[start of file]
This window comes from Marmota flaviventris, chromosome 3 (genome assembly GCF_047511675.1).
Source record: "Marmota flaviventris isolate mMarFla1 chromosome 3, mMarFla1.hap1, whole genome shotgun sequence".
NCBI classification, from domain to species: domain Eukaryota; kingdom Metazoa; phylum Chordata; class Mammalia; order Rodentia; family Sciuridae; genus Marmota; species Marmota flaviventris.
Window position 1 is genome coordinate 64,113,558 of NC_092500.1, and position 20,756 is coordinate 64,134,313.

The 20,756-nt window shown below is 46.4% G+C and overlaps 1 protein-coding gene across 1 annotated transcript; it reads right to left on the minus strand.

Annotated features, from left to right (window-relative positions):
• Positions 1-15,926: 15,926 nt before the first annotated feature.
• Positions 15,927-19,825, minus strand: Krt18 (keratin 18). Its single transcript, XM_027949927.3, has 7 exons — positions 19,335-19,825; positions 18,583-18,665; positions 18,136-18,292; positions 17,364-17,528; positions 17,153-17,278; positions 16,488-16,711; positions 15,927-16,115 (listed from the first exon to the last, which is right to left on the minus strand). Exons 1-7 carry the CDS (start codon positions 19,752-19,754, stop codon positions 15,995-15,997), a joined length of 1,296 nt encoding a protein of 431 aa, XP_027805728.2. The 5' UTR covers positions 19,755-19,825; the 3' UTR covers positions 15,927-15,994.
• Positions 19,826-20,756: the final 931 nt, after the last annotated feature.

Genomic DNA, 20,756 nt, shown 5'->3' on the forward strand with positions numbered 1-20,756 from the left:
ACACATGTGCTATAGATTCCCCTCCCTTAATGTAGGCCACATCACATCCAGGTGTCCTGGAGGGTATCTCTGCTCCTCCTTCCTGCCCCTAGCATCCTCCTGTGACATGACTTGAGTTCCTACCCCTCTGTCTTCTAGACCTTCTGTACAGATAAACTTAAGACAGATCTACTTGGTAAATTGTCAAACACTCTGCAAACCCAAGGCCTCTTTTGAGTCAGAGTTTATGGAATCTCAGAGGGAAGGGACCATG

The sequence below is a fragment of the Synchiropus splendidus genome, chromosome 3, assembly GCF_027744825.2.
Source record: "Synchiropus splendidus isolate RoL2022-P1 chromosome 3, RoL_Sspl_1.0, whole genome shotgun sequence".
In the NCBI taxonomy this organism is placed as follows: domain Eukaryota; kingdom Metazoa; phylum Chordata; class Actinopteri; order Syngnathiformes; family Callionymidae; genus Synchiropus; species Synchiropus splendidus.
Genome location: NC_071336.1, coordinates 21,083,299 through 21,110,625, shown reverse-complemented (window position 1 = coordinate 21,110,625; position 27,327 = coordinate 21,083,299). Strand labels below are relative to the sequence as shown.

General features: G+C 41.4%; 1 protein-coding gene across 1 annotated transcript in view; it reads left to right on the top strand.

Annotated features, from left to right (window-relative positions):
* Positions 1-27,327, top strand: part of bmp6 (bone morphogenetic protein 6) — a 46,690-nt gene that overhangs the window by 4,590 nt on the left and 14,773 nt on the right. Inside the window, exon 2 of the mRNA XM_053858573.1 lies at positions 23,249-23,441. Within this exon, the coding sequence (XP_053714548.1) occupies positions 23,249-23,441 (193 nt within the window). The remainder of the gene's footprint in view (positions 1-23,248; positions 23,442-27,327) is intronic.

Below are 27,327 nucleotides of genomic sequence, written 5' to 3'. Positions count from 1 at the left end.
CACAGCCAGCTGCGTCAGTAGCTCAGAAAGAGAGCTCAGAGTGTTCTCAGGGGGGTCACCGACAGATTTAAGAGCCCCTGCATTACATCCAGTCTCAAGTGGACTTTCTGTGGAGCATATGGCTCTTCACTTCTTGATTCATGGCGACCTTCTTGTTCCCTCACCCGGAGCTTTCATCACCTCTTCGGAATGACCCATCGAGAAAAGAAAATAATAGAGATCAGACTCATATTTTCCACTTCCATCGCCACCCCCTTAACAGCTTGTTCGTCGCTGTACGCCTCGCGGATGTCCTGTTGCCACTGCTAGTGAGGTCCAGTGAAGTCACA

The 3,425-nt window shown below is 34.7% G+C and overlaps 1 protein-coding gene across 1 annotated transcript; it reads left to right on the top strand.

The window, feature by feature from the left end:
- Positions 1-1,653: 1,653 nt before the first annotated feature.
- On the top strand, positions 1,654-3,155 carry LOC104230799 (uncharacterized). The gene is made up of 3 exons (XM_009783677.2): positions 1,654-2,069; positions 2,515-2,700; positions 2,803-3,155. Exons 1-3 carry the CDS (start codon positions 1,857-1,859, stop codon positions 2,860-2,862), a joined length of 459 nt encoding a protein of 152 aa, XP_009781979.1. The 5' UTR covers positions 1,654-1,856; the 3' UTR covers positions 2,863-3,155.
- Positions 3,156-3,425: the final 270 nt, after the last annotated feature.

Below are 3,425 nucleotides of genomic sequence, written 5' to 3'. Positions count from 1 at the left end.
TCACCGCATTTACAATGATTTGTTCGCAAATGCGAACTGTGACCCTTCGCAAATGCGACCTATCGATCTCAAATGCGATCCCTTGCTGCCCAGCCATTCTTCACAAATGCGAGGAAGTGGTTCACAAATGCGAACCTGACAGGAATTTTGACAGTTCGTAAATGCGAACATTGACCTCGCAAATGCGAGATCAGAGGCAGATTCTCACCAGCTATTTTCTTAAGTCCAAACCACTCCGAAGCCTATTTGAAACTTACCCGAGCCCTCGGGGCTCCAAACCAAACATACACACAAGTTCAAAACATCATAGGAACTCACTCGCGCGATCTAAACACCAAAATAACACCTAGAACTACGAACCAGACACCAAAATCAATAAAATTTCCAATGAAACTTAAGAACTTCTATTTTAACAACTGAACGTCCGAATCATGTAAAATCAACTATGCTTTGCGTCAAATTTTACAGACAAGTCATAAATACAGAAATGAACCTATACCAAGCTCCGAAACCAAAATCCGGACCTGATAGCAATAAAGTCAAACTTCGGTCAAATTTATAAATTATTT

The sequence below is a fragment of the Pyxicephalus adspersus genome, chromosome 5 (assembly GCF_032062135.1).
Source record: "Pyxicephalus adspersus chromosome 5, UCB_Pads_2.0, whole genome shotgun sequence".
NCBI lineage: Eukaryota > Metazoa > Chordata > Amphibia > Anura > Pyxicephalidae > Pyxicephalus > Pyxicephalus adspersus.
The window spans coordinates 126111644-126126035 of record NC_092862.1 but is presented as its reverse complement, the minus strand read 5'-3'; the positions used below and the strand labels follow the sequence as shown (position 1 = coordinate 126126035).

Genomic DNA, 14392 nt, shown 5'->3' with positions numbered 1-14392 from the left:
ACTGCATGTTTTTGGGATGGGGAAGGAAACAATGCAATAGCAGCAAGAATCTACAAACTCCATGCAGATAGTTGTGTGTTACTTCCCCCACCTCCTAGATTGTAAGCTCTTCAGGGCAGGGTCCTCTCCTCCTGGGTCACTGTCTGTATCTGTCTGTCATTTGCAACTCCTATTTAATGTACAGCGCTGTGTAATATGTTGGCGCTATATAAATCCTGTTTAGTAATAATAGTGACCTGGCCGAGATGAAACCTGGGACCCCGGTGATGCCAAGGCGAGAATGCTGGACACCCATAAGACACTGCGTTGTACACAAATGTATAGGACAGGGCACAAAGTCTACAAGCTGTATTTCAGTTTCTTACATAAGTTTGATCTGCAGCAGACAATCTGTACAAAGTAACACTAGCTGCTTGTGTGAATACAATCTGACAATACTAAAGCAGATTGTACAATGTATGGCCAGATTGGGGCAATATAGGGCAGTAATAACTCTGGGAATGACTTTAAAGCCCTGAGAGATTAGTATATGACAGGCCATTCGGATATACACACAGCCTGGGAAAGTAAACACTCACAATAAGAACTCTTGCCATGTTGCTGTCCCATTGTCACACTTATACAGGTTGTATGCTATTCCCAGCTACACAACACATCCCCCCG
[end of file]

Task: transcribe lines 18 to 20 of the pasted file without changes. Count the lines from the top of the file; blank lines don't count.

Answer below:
* Positions 1-27,327, top strand: part of bmp6 (bone morphogenetic protein 6) — a 46,690-nt gene that overhangs the window by 4,590 nt on the left and 14,773 nt on the right. Inside the window, exon 2 of the mRNA XM_053858573.1 lies at positions 23,249-23,441. Within this exon, the coding sequence (XP_053714548.1) occupies positions 23,249-23,441 (193 nt within the window). The remainder of the gene's footprint in view (positions 1-23,248; positions 23,442-27,327) is intronic.

Below are 27,327 nucleotides of genomic sequence, written 5' to 3'. Positions count from 1 at the left end.
CACAGCCAGCTGCGTCAGTAGCTCAGAAAGAGAGCTCAGAGTGTTCTCAGGGGGGTCACCGACAGATTTAAGAGCCCCTGCATTACATCCAGTCTCAAGTGGACTTTCTGTGGAGCATATGGCTCTTCACTTCTTGATTCATGGCGACCTTCTTGTTCCCTCACCCGGAGCTTTCATCACCTCTTCGGAATGACCCATCGAGAAAAGAAAATAATAGAGATCAGACTCATATTTTCCACTTCCATCGCCACCCCCTTAACAGCTTGTTCGTCGCTGTACGCCTCGCGGATGTCCTGTTGCCACTGCTAGTGAGGTCCAGTGAAGTCACA